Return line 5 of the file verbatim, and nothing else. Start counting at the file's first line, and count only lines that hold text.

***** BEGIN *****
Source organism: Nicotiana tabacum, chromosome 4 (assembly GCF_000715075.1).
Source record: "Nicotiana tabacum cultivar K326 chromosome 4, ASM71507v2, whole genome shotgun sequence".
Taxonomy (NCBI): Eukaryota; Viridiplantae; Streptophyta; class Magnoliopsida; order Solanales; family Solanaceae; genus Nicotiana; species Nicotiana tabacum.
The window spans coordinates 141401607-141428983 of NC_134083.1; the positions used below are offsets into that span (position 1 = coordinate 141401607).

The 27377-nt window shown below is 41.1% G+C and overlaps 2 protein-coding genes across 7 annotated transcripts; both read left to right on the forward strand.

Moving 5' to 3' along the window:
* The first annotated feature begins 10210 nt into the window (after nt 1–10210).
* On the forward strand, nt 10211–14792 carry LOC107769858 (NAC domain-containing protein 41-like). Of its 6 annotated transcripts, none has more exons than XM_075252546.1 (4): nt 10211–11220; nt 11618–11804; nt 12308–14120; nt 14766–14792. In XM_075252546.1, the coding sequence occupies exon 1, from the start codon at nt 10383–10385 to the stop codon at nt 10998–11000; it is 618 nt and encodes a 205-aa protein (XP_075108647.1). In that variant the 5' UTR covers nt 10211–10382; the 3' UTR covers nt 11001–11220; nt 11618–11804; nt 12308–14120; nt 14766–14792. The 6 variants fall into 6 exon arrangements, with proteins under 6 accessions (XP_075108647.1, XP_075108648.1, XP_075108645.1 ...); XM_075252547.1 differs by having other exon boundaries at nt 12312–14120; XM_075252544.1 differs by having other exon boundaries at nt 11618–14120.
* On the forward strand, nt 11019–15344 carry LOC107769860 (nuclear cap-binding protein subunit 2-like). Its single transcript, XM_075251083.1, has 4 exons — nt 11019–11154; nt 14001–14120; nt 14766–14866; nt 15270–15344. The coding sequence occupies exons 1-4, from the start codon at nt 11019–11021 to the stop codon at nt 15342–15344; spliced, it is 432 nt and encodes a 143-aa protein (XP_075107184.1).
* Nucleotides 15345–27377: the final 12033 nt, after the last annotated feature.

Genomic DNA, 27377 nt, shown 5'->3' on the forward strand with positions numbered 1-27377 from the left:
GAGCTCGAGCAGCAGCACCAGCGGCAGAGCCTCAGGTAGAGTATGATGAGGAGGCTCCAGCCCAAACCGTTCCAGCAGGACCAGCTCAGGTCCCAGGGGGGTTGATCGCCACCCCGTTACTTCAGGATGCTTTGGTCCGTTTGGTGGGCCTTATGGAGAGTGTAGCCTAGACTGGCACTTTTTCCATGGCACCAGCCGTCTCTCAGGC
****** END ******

The 27377-nt window shown below is 41.1% G+C and overlaps 2 protein-coding genes across 7 annotated transcripts; both read left to right on the forward strand.